Cumberland officials pursuing solar at old town dump

Cumberland officials pursuing solar at old town dump

The limits of the former Albion Landfill, which Cumberland officials are targeting for future solar development.

CUMBERLAND – Joining a national trend of turning old dumps into modern energy producers, town officials are seeking to prepare the old Albion Landfill for future solar development.

The town operated the “Cumberland Town Dump” off Albion Road from 1954 to 1983. About half of the 52-acre site has been disturbed, and in the 36 years since the landfill along the Blackstone River shut down, the town has not yet fulfilled its legal obligation to properly close and cap it, said Jonathan Stevens, director of planning and community development.

Officials from the Rhode Island Department of Environmental Management requested permission to walk the site in 2017, offered steps to bring it into compliance by closing it properly. By cleaning it up and capping it according to federal standards, the town would be taking a necessary step toward solar development, said Stevens, who began putting a plan together about a year ago.

“The thinking in Town Hall was, let’s do the right thing, get it documented, own it, fix it,” he said.

Converting the closed landfill into a solar farm could realize “a critical financial offset to the capping and closure costs,” said Stevens. Properly shutting it down is complicated, time-consuming and expensive, he said, but RIDEM could initiate legal proceedings to force action.

“The time has come,” he said.

It is hoped, said Stevens, that an agreement with a solar developer would entirely eliminate the town’s share of the cost for closing the dump.

The RIDEM in 2017 awarded the town a $125,000 grant to hire a private investigator to investigate the site and determine potential parties responsible for the contamination, which could have helped with the costs of this project. After extensive research, it was determined last December that dumping likely happened too long ago to hold anyone accountable today, he said.

Stevens, at a meeting March 20, was set to ask the council to approve increasing the grant award to $150,000, extending it through December 2020, and being reimbursed for some costs. Town planners are preparing bid documents for a remedial action work plan, likely to commence this summer, and are preparing to seek consultants to help secure an optimal partnership with solar farm developers.

The cost of this project will depend on what is found. If levels of contamination are deemed to be low, a possibility, said Stevens, given the fact that compounds break down over time, a simple earth cap might be possible. Otherwise, a multi-layered engineered cap might be required.

“Even the most exotic and complicated compounds break down over a number of years,” he said.

The recent emergence of commercially viable solar farms on old landfills has come at a fortuitous time for Cumberland, said Stevens. There are such facilities in East Providence, North Providence, South Kingstown and Coventry, among others.

About 26 acres of the 52-acre site is occupied by what’s known as an unlined municipal landfill.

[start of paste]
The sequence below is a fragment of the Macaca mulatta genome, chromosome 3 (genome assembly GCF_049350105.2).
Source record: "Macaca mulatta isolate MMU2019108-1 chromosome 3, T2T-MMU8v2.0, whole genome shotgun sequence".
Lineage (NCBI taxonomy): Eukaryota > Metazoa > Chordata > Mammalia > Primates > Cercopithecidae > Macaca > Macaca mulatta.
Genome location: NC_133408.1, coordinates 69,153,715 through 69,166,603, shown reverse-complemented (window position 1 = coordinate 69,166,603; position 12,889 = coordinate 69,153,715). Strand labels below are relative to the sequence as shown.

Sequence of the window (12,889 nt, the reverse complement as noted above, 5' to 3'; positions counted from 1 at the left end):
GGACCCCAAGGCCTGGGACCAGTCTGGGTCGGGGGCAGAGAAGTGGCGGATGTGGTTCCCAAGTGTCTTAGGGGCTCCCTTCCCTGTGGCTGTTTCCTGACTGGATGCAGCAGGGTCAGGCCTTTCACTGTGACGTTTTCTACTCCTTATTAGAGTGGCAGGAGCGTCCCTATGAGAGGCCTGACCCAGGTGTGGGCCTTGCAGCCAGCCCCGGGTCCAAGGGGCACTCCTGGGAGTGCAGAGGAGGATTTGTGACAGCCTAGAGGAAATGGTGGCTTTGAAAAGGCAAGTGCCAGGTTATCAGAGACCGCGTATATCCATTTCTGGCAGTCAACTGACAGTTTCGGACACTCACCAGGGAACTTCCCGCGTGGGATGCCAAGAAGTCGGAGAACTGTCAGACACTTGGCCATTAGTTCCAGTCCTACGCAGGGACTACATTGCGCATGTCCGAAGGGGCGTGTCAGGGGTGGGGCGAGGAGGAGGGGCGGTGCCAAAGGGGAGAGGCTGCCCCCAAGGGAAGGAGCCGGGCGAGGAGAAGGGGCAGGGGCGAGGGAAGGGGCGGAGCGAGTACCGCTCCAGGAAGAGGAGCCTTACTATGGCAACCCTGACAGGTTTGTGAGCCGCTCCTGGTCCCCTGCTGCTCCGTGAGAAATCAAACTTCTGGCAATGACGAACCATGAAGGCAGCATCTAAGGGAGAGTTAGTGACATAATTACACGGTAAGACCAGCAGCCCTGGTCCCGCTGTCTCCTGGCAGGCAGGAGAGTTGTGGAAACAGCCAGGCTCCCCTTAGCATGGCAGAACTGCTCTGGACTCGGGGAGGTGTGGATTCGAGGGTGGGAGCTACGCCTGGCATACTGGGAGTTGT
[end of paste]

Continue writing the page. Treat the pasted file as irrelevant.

The property is bordered along the north by a 68-acre parcel owned by the Cumberland Water Department and private homes off Farm Drive and Secluded Court, to the east and west by privately owned and state-owned undeveloped land, and to the south by the Blackstone River and two parcels totaling 28 acres owned by Joseph Rossetti. There are two Exxon Mobil transmission pipes running the length of the property.

The old dump accepted household, industrial, institutional and commercial waste. The Mossberg/Hubbard Pressed Steel Company disposed of liquid plating waste at the Albion Landfill starting in 1971, depositing about 6,000 gallons per day, and that amount increased to about 11,000 gallons daily by 1980. Mossberg ceased this activity in 1983, states a summary from Stevens. The only documented area of disposal was into a pit measuring 20 feet wide, by 20 feet long, and three feet deep, located to the northeast of the site entrance.

Owens-Corning Fiberglass Corporation also dumped substantial amounts of waste before 1978, and as of that year was depositing about 7,500 yards of fiberglass waste annually.

“An unfortunate legacy of that time are a number of polluted sites that now require expensive cleanups,” said Stevens in his summary. “In fact, a nearby disposal site in Cumberland, now known as the J.M. Mills/Peterson Puritan Superfund site, is 500 acres and will cost the responsible parties as much as $40 million to remediate.”

In 1978, Owens-Corning closed its lab facility at the Ashton Mill, and all of its chemical waste was documented to be disposed of at the landfill site.

In the years since the landfill closed, it has been used as open space, with the town occasionally responding to nuisance complaints for illegal dumping, ATV use and trespassing.

RIDEM has notified the town a number of times over the years that it’s in violation of state and federal regulations.

Various programs and grants may be available to help pay for the project, said Stevens.

The good news about any contamination here is that it’s not impacting drinking water, said Stevens, as it’s migrating toward the Blackstone River.

The remediation and design plan is expected to take about six months to a year to complete.

Town ordinance prohibits deforestation for such a project, making this cleared site ideal, said Stevens. Town restrictions currently limit solar array coverage to 20 percent of a site, but there’s a proposal coming up for the council’s consideration to expand that to 80 percent coverage in general industrial zones on properties covering more than 10 acres, which could open up other sites in town.